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DATE News (chronologically)
02/21/11
f1
Melbourne residents vote 10 to 1 against race  UPDATE The Melbourne Member of Parliament whose constituency includes the Albert Park street circuit has explained that local residents have voted with a ten to one favor against the Australian Grand Prix being staged in the city after its current contract expires in 2015.

The event, despite being immensely popular with fans, has continued to make losses in recent years, much to the dismay of taxpayers. Member of Parliament Michael Danby has now said that the Grand Prix, which has made annual losses in the region of 50 million Australian dollars (31.1 million pounds) since 1996, should not see its deal renewed after 2015.

“The Grand Prix may have been a good deal in 1996, when it cost the government only 1.7 million (1 million pounds), but with falling crowd numbers and taxpayers footing a 50 million-a-year bill, the government should cut its losses and walk away,” Danby told parliament.

“Rising costs, dwindling crowds, fed-up local residents, an ambivalent Melbourne mayor...to me, everything points to Melbourne saying 'Thanks for the memories' but gracefully declining to renew the Grand Prix contract.”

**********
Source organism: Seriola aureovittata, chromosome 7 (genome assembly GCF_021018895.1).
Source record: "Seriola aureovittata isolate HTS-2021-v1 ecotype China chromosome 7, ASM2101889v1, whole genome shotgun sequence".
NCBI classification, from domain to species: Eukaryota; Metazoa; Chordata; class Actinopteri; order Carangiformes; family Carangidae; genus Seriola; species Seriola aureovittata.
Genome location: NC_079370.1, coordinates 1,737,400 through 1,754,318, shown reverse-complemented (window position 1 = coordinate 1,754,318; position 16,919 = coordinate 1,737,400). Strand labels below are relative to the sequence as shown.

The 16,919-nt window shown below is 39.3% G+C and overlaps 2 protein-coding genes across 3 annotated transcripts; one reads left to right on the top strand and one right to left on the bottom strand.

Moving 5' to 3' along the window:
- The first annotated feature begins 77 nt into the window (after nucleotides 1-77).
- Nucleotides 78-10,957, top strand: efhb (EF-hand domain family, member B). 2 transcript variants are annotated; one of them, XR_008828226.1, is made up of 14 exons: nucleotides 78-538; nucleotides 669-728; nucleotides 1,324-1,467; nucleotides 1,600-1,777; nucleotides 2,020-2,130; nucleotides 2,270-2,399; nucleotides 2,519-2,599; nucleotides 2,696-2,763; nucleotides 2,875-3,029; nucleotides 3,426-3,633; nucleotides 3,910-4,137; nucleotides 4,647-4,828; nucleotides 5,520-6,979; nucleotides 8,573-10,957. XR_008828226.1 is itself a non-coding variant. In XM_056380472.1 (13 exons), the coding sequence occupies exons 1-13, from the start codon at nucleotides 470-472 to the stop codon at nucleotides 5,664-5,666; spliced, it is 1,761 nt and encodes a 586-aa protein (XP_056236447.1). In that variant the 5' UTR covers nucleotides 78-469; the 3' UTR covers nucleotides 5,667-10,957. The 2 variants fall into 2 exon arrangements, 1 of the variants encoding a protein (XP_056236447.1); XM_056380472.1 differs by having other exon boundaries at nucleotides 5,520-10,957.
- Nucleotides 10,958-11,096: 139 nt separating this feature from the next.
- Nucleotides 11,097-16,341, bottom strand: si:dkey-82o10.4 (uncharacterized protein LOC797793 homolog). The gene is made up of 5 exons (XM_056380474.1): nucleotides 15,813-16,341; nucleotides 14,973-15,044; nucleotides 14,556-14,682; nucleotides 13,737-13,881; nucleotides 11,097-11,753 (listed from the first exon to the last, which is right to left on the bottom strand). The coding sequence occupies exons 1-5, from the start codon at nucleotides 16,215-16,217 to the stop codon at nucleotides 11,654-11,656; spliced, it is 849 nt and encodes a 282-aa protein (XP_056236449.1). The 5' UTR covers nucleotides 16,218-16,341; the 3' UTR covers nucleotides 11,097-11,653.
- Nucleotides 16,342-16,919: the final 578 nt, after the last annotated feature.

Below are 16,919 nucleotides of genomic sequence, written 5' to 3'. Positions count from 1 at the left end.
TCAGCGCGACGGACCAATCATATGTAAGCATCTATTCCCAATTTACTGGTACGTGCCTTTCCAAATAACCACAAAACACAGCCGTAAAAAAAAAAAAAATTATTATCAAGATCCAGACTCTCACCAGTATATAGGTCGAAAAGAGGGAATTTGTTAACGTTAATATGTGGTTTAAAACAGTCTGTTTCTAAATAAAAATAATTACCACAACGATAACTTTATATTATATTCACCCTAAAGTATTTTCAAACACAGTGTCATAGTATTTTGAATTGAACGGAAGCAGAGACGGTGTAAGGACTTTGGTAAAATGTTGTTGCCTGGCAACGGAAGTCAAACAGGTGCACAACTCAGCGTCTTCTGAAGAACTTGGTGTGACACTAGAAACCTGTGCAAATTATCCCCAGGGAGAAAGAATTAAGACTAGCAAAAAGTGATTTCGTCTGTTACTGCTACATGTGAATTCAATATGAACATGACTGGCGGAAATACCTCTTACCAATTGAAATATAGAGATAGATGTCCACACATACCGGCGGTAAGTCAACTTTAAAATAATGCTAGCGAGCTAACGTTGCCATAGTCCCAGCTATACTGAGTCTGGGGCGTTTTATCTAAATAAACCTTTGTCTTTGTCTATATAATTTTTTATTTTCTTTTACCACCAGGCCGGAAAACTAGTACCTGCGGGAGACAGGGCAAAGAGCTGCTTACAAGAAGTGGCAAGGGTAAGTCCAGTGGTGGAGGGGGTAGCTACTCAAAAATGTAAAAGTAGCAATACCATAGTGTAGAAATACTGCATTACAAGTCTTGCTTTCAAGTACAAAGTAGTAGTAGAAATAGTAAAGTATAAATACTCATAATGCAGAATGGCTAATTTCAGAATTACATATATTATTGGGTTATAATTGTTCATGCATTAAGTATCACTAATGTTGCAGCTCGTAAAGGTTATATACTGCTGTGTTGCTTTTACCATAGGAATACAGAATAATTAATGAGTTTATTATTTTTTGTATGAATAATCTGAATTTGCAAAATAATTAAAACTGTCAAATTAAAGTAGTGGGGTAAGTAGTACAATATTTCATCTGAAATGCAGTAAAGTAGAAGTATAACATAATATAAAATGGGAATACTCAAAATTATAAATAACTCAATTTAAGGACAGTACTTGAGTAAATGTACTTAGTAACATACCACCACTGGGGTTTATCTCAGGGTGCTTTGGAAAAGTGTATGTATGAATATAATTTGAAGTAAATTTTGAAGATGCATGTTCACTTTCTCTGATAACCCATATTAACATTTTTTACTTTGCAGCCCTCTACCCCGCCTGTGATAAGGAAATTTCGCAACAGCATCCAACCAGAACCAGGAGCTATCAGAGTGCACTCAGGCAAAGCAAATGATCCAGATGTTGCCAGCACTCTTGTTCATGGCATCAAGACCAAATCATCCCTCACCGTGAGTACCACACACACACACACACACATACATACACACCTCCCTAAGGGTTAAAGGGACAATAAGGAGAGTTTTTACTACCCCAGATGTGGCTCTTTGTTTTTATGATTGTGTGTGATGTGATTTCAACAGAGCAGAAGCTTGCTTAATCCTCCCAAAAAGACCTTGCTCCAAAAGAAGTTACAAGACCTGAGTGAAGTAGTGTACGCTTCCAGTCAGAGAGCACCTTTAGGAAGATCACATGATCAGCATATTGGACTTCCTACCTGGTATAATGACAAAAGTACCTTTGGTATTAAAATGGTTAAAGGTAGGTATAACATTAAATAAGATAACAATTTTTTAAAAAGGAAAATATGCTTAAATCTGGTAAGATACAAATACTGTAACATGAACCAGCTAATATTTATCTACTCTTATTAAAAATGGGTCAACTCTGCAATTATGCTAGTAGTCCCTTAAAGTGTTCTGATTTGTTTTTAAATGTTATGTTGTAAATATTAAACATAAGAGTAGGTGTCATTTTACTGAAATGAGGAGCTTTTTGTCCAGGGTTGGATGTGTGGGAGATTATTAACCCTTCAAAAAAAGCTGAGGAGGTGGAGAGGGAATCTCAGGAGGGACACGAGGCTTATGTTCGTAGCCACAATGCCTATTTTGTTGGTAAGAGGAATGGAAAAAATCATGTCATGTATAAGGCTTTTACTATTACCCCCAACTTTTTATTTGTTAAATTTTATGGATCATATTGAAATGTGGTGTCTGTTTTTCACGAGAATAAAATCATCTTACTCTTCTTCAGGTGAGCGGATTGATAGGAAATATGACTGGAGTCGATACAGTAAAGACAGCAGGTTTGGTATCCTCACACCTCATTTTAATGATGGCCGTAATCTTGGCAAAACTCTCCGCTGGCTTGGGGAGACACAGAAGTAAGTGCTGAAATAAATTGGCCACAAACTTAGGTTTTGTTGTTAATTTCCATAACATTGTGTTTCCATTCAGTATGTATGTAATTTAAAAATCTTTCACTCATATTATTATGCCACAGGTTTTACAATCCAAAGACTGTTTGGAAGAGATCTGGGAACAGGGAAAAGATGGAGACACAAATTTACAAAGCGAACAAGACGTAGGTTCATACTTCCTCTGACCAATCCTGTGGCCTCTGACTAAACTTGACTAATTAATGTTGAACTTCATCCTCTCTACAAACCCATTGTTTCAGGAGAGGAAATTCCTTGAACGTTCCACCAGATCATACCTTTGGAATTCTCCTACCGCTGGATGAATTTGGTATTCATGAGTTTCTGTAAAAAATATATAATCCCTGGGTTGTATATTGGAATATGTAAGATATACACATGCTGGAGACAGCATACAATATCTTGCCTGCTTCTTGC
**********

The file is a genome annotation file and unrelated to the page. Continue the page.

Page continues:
02/21/11 The Australian stopover of the F1 world championship is contracted to go ahead in Melbourne until 2015, with it likely that the city will walk away from the sport then as rising costs have impacted on taxpayers.

Losses are currently being reported as high as A$50 million and Member of Parliament Michael Danby claims that ten to one residents are against maintaining the race, which has taken place in the city since 1996.

"The Grand Prix may have been a good deal in 1996, when it cost the government only $1.7 million; but, with falling crowd numbers and taxpayers footing a $50 million-a-year bill, the government should cut its losses and walk away," he told parliament in Victoria.

"Rising costs, dwindling crowds, fed-up local residents, an ambivalent Melbourne mayor... to me, everything points to Melbourne saying 'thanks for the memories' but gracefully declining to renew the Grand Prix contract."

Australia could be hosting this year’s F1 opener mind, as the political unrest and violence Bahrain has threatened the staging of the originally scheduled first race of the season, due to be held in the Gulf kingdom.

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